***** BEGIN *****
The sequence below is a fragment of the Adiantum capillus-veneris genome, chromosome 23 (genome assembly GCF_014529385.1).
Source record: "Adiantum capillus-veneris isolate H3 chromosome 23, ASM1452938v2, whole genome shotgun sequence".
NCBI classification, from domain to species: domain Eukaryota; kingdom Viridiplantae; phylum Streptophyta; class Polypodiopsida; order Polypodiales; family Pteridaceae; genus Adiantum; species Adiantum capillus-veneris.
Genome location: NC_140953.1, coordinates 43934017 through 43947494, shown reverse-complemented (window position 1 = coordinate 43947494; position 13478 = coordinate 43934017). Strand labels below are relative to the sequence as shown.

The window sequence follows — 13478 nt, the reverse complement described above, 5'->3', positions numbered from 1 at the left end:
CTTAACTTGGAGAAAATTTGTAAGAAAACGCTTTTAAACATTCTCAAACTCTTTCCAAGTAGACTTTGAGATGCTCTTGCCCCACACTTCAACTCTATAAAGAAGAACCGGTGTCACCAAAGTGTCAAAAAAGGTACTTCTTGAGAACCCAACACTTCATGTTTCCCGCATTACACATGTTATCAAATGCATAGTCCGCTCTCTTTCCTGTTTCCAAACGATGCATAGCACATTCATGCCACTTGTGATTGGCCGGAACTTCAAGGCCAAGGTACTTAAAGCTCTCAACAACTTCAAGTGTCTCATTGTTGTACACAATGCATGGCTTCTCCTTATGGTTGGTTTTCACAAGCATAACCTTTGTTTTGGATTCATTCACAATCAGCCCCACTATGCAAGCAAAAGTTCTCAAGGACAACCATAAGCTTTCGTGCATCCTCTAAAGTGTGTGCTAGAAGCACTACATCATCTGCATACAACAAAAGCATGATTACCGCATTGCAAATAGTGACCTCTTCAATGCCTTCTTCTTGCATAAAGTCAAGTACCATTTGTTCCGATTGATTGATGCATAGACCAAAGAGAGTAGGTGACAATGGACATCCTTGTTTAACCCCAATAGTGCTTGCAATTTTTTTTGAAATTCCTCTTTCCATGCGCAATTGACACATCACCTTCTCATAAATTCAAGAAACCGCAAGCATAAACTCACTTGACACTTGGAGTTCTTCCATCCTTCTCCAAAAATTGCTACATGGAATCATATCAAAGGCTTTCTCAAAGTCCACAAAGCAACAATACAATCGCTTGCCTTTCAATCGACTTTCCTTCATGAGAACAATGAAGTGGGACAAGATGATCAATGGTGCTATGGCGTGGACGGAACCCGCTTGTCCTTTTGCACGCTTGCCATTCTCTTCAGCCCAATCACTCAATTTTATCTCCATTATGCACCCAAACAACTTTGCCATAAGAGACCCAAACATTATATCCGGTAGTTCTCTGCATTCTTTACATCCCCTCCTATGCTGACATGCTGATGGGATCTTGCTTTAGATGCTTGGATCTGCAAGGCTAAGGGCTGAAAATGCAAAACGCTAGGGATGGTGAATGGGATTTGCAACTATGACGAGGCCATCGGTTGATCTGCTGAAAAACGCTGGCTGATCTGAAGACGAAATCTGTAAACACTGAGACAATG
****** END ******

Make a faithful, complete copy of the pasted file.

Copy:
The sequence below is a fragment of the Adiantum capillus-veneris genome, chromosome 23 (genome assembly GCF_014529385.1).
Source record: "Adiantum capillus-veneris isolate H3 chromosome 23, ASM1452938v2, whole genome shotgun sequence".
NCBI classification, from domain to species: domain Eukaryota; kingdom Viridiplantae; phylum Streptophyta; class Polypodiopsida; order Polypodiales; family Pteridaceae; genus Adiantum; species Adiantum capillus-veneris.
Genome location: NC_140953.1, coordinates 43934017 through 43947494, shown reverse-complemented (window position 1 = coordinate 43947494; position 13478 = coordinate 43934017). Strand labels below are relative to the sequence as shown.

The window sequence follows — 13478 nt, the reverse complement described above, 5'->3', positions numbered from 1 at the left end:
CTTAACTTGGAGAAAATTTGTAAGAAAACGCTTTTAAACATTCTCAAACTCTTTCCAAGTAGACTTTGAGATGCTCTTGCCCCACACTTCAACTCTATAAAGAAGAACCGGTGTCACCAAAGTGTCAAAAAAGGTACTTCTTGAGAACCCAACACTTCATGTTTCCCGCATTACACATGTTATCAAATGCATAGTCCGCTCTCTTTCCTGTTTCCAAACGATGCATAGCACATTCATGCCACTTGTGATTGGCCGGAACTTCAAGGCCAAGGTACTTAAAGCTCTCAACAACTTCAAGTGTCTCATTGTTGTACACAATGCATGGCTTCTCCTTATGGTTGGTTTTCACAAGCATAACCTTTGTTTTGGATTCATTCACAATCAGCCCCACTATGCAAGCAAAAGTTCTCAAGGACAACCATAAGCTTTCGTGCATCCTCTAAAGTGTGTGCTAGAAGCACTACATCATCTGCATACAACAAAAGCATGATTACCGCATTGCAAATAGTGACCTCTTCAATGCCTTCTTCTTGCATAAAGTCAAGTACCATTTGTTCCGATTGATTGATGCATAGACCAAAGAGAGTAGGTGACAATGGACATCCTTGTTTAACCCCAATAGTGCTTGCAATTTTTTTTGAAATTCCTCTTTCCATGCGCAATTGACACATCACCTTCTCATAAATTCAAGAAACCGCAAGCATAAACTCACTTGACACTTGGAGTTCTTCCATCCTTCTCCAAAAATTGCTACATGGAATCATATCAAAGGCTTTCTCAAAGTCCACAAAGCAACAATACAATCGCTTGCCTTTCAATCGACTTTCCTTCATGAGAACAATGAAGTGGGACAAGATGATCAATGGTGCTATGGCGTGGACGGAACCCGCTTGTCCTTTTGCACGCTTGCCATTCTCTTCAGCCCAATCACTCAATTTTATCTCCATTATGCACCCAAACAACTTTGCCATAAGAGACCCAAACATTATATCCGGTAGTTCTCTGCATTCTTTACATCCCCTCCTATGCTGACATGCTGATGGGATCTTGCTTTAGATGCTTGGATCTGCAAGGCTAAGGGCTGAAAATGCAAAACGCTAGGGATGGTGAATGGGATTTGCAACTATGACGAGGCCATCGGTTGATCTGCTGAAAAACGCTGGCTGATCTGAAGACGAAATCTGTAAACACTGAGACAATG